9. Keep in touch with important people in your life.
  10. Sometimes if you pretend you know what you're doing, people will believe in you. And sometimes they'll see right through your little ruse.
  11. It's better to be a little overdressed than a little underdressed. It's better to bring a little more than not enough.
  12. For $3 and some change, you can buy a carry-out order of chips and fresh salsa from Cancun's Restaurant. Really, there's no reason to buy salsa at the grocery store ever again.
  13. It's never too late to say thank you.
  14. Don't move to a retirement community when you're single and in your 20s. It's not fun.
  15. Hate wastes valuable energy.
  16. The English language has more than 200,000 words, so you can rid your speech of the words that hurt: retard, faggot, stupid.
  17. Do not forward a mass email until you have checked it out with Snopes.
  18. Everyone should have at least one friend who can make you laugh until you cry.
  19. There's a fine line between healthy competition and unhealthy obsession. If you're not enjoying the journey because you're focused on the finish line, you're probably taking things too seriously.
  20. Everyone is good at something.
  21. Listen to the little voice. When your gut is telling you something isn't right, it probably isn't right.
  22. When someone your age dies, you realize that getting older is not the worst thing that can happen.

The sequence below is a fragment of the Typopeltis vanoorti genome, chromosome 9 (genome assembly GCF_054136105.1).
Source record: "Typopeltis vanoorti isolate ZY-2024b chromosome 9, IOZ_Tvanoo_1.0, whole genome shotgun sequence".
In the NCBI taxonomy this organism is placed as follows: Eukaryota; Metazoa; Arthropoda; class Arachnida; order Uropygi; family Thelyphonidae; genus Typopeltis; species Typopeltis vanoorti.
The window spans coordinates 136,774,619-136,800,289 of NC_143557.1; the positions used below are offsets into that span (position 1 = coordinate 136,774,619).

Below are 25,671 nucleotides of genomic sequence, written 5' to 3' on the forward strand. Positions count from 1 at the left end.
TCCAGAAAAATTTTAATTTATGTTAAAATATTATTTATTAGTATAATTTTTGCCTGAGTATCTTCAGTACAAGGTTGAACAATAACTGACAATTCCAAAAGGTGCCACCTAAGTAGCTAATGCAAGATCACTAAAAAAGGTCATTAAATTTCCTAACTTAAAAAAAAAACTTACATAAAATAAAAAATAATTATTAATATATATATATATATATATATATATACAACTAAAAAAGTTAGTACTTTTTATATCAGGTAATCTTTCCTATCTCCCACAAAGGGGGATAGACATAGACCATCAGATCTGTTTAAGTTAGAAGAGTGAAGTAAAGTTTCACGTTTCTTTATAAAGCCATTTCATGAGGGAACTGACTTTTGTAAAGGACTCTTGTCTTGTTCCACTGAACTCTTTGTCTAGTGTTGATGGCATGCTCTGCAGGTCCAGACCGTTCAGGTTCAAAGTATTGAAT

23. Your dreams for your children may not come true. Sometimes our kids don't want the gifts we want to give them.
  24. Your child's accomplishment is not yours. Go ahead and be proud, but you don't own the accomplishment.
  25. "They" won't have a cure for everything by the time you get older. Turn down the music and wear sunscreen.
  26. Your perception of beauty will change over the years. So will your perception of "old."
  27. Cats always like to walk over the keyboard when you're trying to use the computer.
  28. It's great to have the heart of a child, but sometimes you need to be the adult.
  29. Occasionally you have to let go of your skepticism and just believe. I believe there's a lot I will never understand about this world and beyond, and that's OK.
  30. Sing out loud in your car. People can assume you're using a hands free device.
  31. If you really hate your new haircut or color, give it a week. If you still hate it, go back and ask for a fix.
  32. Things that annoy the heck out of you now may not seem like such a big deal in 24 hours.
  33. You will need math skills again one day when your child needs help with her math homework.
  34. Exercise is a lot more fun when it's over.
  35. Everyone should visit Hawaii at least once.
  36. We will make mistakes. We are wonderfully human. Don't get so hung up on mistakes that you forget to move on.
  37. You don't have to convince everyone to agree with you. You may even be wrong.
  38. It is possible to gain three or four pounds overnight if you indulge a bit too much in the evening. It is impossible to lose three or four pounds overnight, unless you have a horrible stomach ailment.
  39. Some of the worst times in life really are the precursors to something better.
  40. Bring an Ipod to your child's sports games. Listen to your favorite music and resist being pulled into any sideline drama.
  41. Throw away any underwear you wouldn't be willing to wear to a doctor's appointment.
  42. I should never wear the home team jersey on game day, unless I want to jinx them.
  43. A jalapeno plant produces lots of peppers.
  44. Success is a combination of hard work and luck. Work hard, but give luck credit where it's due.
  45. Love is so worth it.